The social and health crisis that has hit the world in the last few months has made more and more evident that National Health Systems (NHSs) are not sustainable for most of the world’s countries, both in the case of public and universalistic or private and insurance-based systems.
Many factors are at play behind the overall consequences NHSs will face in the short term if no concrete actions are taken by every single country involved in the current crisis: lack of fundings, centralization of healthcare facilities in large urban areas, redefinition of fundamental assistance. Above them all, the one that might affect us the harshest is the lack of healthcare providers operating in public facilities in the near future.
According to the World Health Organization and United Nations forecasts, by 2030 there will be a shortage of more than 18 million healthcare professionals, including doctors,nurses, biotech lab experts, social assistants and all other health-related workers.
Despite the popular idea that this crisis will hit Third World and developing countries harder, European nations cannot feel safe from the health wreck coming from it.
The European Commission itself points out that already in 2020 we are facing a deficit of around 1 million workers in European NHSs.
That can’t but have dramatic consequences on the quality that healthcare systems can offer to the national populations.
The uneven distribution of health professionals both inside each country and within different countries can only make things worse. The urbanization of high quality healthcare centers, usually college-based, has been leaving rural and suburban areas with an insufficient and underfinanced healthcare system unable to respond the the health needs of an ageing population with chronic and non communicable diseases. This is true not only in richer, but it has become a common phenomenon throughout Europe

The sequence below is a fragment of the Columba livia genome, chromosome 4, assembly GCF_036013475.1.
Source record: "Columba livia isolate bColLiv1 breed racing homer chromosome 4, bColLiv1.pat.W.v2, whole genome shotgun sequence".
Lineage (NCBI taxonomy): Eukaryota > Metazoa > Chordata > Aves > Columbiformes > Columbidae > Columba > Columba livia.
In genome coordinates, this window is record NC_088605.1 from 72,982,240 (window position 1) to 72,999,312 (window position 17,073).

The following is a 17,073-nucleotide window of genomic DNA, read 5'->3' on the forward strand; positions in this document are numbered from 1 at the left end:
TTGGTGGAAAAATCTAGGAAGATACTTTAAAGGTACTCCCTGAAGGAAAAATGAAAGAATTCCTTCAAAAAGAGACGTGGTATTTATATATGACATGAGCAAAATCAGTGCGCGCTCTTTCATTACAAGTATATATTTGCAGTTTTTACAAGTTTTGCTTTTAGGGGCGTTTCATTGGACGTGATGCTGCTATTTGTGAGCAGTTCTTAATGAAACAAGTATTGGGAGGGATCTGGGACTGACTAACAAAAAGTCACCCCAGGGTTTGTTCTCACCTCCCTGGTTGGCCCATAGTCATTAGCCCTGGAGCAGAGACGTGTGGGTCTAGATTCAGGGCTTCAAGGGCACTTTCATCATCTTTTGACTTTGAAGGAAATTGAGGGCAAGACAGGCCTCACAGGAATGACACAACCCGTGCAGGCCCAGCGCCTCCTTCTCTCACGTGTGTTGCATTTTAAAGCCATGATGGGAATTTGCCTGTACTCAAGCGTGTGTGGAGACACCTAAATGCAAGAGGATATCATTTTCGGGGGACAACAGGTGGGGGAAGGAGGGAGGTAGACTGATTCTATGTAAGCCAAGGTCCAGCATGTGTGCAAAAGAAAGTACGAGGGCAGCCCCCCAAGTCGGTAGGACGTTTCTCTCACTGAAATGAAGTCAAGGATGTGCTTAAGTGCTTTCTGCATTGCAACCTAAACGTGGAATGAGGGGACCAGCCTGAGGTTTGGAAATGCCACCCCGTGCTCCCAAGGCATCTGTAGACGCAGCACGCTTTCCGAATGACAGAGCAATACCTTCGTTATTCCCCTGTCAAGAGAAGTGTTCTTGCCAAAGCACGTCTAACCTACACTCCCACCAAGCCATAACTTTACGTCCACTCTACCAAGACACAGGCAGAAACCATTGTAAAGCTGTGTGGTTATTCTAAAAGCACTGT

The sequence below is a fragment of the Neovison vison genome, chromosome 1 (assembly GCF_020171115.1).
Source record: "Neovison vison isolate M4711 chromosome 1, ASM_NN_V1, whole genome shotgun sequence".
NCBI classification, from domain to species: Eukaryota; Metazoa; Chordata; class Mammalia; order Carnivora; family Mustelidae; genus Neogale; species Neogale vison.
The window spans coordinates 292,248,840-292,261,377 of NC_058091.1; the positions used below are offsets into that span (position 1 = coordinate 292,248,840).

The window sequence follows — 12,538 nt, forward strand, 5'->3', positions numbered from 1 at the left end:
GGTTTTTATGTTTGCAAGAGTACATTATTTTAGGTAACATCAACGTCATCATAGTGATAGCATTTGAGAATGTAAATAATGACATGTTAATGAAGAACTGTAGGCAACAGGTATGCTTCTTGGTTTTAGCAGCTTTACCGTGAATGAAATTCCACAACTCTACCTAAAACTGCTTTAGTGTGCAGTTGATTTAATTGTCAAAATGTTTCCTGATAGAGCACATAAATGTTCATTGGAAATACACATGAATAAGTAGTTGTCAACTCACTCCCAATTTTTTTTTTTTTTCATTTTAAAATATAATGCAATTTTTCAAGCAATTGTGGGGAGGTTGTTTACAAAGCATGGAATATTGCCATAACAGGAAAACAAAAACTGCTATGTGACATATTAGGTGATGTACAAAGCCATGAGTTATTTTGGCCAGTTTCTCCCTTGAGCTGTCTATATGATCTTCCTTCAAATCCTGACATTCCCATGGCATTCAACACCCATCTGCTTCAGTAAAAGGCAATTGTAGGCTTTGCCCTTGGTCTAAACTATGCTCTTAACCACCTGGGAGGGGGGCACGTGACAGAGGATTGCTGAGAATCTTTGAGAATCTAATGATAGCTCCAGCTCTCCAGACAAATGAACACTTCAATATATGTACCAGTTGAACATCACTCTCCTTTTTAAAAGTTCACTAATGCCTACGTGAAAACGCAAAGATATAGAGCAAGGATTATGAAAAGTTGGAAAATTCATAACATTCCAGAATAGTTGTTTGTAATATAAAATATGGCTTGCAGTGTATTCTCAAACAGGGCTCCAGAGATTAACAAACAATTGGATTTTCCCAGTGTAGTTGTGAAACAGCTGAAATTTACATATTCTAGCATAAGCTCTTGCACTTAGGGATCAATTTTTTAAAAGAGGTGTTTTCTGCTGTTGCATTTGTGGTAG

At the same time, on a transnational level, better wages and working conditions act as pull factors on healthcare workers from eastern Europe toward those countries in the central and northern part of the continent.
This results on the one hand in a shortage that their home countries struggle to compensate; and on the other in an excess of healthcare workers that NHSs are not able to absorb with obvious implications such as the widespread inequality.
Within European countries…
The consequences of such disproportions on the national healthcare systems of both areas are easily foreseeable.
in the past few years, various national and international associations and institutions have been focusing on finding realistic solutions to this puzzle. Although very little, if any, concrete implementation has been put into practice by national governments.
Looking at the Italian case we notice that, before the Covid-19 crisis, the country’s 2019 Budget Law contained a financing of 337,7 million euros for medical residencies for the five years between 2019 and 2023; plus 10 more million euros each year of the same timeframe for general practitioners’ education. These investments are deemed as insufficient by many experts as they can’t provide for the number of doctors that would be necessary to replace the ones retiring from the italian NHS in the next 15 years.